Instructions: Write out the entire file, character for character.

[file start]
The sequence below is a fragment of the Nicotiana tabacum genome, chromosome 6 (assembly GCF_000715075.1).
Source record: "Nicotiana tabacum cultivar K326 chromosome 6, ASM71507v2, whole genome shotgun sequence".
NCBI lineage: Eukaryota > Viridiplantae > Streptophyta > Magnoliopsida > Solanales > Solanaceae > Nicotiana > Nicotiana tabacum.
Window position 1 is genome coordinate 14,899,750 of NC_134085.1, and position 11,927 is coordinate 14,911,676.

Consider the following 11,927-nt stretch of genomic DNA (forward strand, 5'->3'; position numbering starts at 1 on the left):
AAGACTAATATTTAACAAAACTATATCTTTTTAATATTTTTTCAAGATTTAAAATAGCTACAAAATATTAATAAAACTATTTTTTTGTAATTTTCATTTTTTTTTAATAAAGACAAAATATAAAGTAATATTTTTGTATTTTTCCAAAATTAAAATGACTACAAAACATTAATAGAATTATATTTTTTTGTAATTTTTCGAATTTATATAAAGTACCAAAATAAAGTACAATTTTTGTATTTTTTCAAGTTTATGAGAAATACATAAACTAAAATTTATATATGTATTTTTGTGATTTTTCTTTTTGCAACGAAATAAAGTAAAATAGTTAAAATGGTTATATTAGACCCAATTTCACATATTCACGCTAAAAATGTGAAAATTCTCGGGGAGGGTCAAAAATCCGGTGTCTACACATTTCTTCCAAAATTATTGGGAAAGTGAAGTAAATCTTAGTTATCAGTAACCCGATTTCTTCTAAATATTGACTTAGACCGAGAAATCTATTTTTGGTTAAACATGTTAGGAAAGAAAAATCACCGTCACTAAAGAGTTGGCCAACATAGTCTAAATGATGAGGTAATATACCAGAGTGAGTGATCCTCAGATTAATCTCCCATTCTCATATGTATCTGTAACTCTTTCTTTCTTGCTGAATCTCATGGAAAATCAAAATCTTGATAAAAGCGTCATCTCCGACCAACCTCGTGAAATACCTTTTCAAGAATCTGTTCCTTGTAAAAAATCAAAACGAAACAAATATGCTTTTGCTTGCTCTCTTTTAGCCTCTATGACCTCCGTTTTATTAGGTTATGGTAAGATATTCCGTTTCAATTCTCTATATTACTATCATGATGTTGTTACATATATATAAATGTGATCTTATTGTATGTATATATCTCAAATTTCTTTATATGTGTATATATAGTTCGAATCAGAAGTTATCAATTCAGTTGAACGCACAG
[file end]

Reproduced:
The sequence below is a fragment of the Nicotiana tabacum genome, chromosome 6 (assembly GCF_000715075.1).
Source record: "Nicotiana tabacum cultivar K326 chromosome 6, ASM71507v2, whole genome shotgun sequence".
NCBI lineage: Eukaryota > Viridiplantae > Streptophyta > Magnoliopsida > Solanales > Solanaceae > Nicotiana > Nicotiana tabacum.
Window position 1 is genome coordinate 14,899,750 of NC_134085.1, and position 11,927 is coordinate 14,911,676.

Consider the following 11,927-nt stretch of genomic DNA (forward strand, 5'->3'; position numbering starts at 1 on the left):
AAGACTAATATTTAACAAAACTATATCTTTTTAATATTTTTTCAAGATTTAAAATAGCTACAAAATATTAATAAAACTATTTTTTTGTAATTTTCATTTTTTTTTAATAAAGACAAAATATAAAGTAATATTTTTGTATTTTTCCAAAATTAAAATGACTACAAAACATTAATAGAATTATATTTTTTTGTAATTTTTCGAATTTATATAAAGTACCAAAATAAAGTACAATTTTTGTATTTTTTCAAGTTTATGAGAAATACATAAACTAAAATTTATATATGTATTTTTGTGATTTTTCTTTTTGCAACGAAATAAAGTAAAATAGTTAAAATGGTTATATTAGACCCAATTTCACATATTCACGCTAAAAATGTGAAAATTCTCGGGGAGGGTCAAAAATCCGGTGTCTACACATTTCTTCCAAAATTATTGGGAAAGTGAAGTAAATCTTAGTTATCAGTAACCCGATTTCTTCTAAATATTGACTTAGACCGAGAAATCTATTTTTGGTTAAACATGTTAGGAAAGAAAAATCACCGTCACTAAAGAGTTGGCCAACATAGTCTAAATGATGAGGTAATATACCAGAGTGAGTGATCCTCAGATTAATCTCCCATTCTCATATGTATCTGTAACTCTTTCTTTCTTGCTGAATCTCATGGAAAATCAAAATCTTGATAAAAGCGTCATCTCCGACCAACCTCGTGAAATACCTTTTCAAGAATCTGTTCCTTGTAAAAAATCAAAACGAAACAAATATGCTTTTGCTTGCTCTCTTTTAGCCTCTATGACCTCCGTTTTATTAGGTTATGGTAAGATATTCCGTTTCAATTCTCTATATTACTATCATGATGTTGTTACATATATATAAATGTGATCTTATTGTATGTATATATCTCAAATTTCTTTATATGTGTATATATAGTTCGAATCAGAAGTTATCAATTCAGTTGAACGCACAG